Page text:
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2013 MRF Research Grantee
FINAL REPORT: Studies of Gastroparesis in Monogenic Migraine Mouse Models
While headaches are typically the most frequent and disabling symptoms of migraine attacks, gastrointestinal symptoms, such as nausea, diarrhea, constipation, and abdominal pain, are also common. Delayed movement of food from the stomach into the intestines, a disorder called gastroparesis, is also a well-described feature of migraine attacks for some people. The likelihood that someone will develop migraine is believed to be strongly, but not exclusively, influenced by genetic factors. We sought to clarify if gastroparesis or other changes in intestinal movements (intestinal dysmotility) were caused by genetic mutations that also predispose people to migraine headaches.
We studied three different strains of mice, each engineered to carry a different single genetic mutation. These mutations had been previously discovered in human families to increase the risk of migraine, together with other identifiable traits, such as stroke (CADASIL migraine mice), one-sided paralysis (FHM1 migraine mice), and sleep-wake cycle abnormalities (CK1δ migraine mice). We tested these three migraine mouse strains to see whether they had gastroparesis or intestinal dysmotility compared to normal mice, and we found no differences, apart from modest, but significant, intestinal dysmotility in one strain (female FHM1 mice). We have studied sufficient CK1δ mice to determine that sex differences do not appear to be a determining factor in gastrointestinal motility in this strain, and we are continuing with experiments with male and female mice of the other strains to further assess this question.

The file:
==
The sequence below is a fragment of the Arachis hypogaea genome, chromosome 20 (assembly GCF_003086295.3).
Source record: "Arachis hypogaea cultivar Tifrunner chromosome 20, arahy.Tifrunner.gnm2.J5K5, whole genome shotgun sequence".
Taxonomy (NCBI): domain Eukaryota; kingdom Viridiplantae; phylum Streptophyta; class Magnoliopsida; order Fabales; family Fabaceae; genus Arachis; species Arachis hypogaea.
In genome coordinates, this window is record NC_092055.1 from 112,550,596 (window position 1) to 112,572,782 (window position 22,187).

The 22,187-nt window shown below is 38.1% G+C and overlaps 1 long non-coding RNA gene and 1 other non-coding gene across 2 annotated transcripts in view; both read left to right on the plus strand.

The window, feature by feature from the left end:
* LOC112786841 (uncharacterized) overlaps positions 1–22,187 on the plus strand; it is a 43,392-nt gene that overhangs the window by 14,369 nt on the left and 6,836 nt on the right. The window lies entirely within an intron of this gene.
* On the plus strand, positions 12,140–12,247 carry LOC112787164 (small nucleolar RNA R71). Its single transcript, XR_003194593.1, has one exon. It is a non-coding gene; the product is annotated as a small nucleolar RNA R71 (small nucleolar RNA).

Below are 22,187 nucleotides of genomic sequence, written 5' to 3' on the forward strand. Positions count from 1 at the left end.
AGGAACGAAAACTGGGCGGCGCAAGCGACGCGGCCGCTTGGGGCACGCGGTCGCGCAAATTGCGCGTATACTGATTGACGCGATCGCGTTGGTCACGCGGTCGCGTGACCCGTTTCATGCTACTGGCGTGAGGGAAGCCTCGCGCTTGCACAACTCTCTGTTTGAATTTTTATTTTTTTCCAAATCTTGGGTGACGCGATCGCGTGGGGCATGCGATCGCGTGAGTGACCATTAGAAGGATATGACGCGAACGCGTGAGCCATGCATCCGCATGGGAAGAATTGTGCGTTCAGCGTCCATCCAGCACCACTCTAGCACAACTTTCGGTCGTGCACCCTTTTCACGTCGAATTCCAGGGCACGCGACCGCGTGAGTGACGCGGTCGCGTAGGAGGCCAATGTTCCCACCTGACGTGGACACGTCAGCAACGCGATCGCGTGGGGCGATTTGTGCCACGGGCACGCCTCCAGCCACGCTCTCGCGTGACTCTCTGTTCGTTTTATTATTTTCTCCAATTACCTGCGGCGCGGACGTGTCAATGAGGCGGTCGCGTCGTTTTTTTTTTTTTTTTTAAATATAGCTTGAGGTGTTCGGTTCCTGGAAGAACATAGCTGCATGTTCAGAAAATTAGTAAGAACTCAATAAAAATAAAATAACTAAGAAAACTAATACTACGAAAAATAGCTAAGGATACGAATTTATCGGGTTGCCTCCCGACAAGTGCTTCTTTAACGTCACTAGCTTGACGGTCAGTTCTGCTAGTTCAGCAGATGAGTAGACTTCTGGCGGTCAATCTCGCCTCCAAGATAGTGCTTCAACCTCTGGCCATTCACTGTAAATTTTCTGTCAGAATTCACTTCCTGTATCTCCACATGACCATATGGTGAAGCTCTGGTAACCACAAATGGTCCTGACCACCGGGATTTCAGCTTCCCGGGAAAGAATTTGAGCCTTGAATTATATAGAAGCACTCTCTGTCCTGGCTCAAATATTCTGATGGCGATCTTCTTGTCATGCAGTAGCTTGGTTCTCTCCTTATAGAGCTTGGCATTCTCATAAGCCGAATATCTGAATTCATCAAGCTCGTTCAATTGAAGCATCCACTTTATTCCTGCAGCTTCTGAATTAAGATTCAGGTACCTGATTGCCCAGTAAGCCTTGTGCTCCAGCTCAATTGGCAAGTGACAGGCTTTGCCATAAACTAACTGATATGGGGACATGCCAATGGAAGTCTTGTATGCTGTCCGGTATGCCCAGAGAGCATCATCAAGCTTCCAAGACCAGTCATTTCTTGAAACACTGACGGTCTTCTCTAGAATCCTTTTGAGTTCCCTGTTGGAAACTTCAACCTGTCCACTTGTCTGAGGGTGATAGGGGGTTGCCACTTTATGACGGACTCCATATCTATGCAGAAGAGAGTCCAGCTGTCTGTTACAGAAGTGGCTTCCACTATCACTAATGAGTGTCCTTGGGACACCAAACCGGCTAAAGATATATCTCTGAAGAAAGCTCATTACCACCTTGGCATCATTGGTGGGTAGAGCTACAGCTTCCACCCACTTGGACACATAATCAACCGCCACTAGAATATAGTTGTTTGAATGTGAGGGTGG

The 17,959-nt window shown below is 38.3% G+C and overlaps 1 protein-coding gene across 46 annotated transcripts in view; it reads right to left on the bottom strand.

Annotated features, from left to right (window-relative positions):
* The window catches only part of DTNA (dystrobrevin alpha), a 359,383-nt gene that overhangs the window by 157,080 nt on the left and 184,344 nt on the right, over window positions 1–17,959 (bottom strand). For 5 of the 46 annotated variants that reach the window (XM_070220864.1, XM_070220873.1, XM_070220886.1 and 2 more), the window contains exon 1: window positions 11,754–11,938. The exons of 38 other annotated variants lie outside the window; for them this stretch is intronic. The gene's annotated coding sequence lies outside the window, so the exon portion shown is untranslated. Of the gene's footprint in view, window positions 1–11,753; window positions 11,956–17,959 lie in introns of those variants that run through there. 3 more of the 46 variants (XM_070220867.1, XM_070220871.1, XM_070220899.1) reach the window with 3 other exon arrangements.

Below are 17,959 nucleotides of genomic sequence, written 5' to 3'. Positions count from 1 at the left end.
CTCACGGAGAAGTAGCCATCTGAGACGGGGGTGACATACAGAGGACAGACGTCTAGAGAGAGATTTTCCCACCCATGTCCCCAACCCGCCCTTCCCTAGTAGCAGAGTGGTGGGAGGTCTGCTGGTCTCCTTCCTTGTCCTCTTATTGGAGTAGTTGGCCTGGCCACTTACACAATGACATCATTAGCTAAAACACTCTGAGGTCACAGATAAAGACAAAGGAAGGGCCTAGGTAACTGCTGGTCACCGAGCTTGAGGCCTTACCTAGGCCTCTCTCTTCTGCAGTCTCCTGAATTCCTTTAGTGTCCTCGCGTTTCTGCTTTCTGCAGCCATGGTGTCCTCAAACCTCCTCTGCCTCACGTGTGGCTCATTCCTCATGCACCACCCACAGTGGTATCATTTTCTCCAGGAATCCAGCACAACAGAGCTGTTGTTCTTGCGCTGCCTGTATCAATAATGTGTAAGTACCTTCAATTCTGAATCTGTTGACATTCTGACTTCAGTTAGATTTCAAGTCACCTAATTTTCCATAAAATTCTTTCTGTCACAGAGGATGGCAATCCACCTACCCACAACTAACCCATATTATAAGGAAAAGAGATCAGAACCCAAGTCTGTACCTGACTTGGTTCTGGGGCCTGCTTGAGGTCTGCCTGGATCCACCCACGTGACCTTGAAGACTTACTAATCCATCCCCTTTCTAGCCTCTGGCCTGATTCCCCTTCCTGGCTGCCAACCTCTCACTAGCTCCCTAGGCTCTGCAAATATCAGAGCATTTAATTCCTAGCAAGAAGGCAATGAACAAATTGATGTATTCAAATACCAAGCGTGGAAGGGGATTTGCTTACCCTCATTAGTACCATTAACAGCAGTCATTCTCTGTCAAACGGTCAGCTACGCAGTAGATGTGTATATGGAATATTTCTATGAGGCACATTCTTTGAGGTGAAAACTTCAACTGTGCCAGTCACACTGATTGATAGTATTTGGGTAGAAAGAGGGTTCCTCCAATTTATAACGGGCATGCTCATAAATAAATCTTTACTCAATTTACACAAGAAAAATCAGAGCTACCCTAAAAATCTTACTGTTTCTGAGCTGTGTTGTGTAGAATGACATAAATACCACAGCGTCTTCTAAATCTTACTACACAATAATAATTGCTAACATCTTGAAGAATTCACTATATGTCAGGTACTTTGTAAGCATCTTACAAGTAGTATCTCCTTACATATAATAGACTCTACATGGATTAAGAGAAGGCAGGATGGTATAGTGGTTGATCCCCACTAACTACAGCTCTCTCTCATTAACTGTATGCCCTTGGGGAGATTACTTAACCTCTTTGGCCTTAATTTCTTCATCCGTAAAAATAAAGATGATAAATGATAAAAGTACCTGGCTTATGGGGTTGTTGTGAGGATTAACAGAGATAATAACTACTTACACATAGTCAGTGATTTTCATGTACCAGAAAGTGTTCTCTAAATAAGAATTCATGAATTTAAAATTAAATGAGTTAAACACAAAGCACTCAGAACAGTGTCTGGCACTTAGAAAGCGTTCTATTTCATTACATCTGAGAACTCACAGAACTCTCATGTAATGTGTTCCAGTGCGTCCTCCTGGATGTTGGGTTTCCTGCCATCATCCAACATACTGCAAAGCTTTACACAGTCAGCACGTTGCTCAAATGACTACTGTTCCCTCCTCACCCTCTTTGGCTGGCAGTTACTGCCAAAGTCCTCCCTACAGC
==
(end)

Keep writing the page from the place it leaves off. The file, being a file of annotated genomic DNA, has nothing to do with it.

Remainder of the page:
We have subsequently begun to test these three strains of migraine mice to see whether nitroglycerine, a drug that can reliably provoke migraine in humans, has any pronounced effect on stomach or intestinal movements in these mice too. Our findings to date in tests of two of the three mouse strains (FHM1 and CADASIL mice) have also shown no significant gastroparesis or intestinal dysmotility.
Hypothesis vs. Findings
Our data do not generally support our original hypothesis that genetic mutations that can increase migraine susceptibility also are a major cause of gastrointestinal motility abnormalities.
Gastrointestinal traits associated with migraine remain incompletely understood. A number of possible explanations might account for our preliminary findings.
It is possible that the species differences between humans and mice are significant enough that mice with these human mutations are not close enough models of human migraine to help us understand migraine-related gastrointestinal traits. It is also possible that human genetic mutations actually do exist that predispose to both migraine headache and to gastroparesis, but that the CADASIL, FHM1, and CK1δ mutations we have studied do not. Furthermore, it is possible that specific aspects of our particular study design led us to miss detection of gastroparesis in these mice when it otherwise might have been found.
On the other hand, we may need to look in other directions to explain the strong link between migraine headaches and migraine-related gastrointestinal symptoms. For example, migraine-related gastroparesis might be due to environmental factors, rather than genetic factors. In this vein, one intriguing possibility is that the microbes that normally colonize the gastrointestinal tract of people with migraine also influence their susceptibility to migraine. Alternatively, dietary factors may play a role. Finally, genetic mechanisms are known to exist whereby human experiences can lead to persistent changes in the activity of specific genes (a process called epigenetics); these factors might also provide a clue.
What this Research Means to You
Our MRF/AMD funded research studies have provided valuable insights into which factors may and may not lead to gastrointestinal symptoms and traits in people with migraine.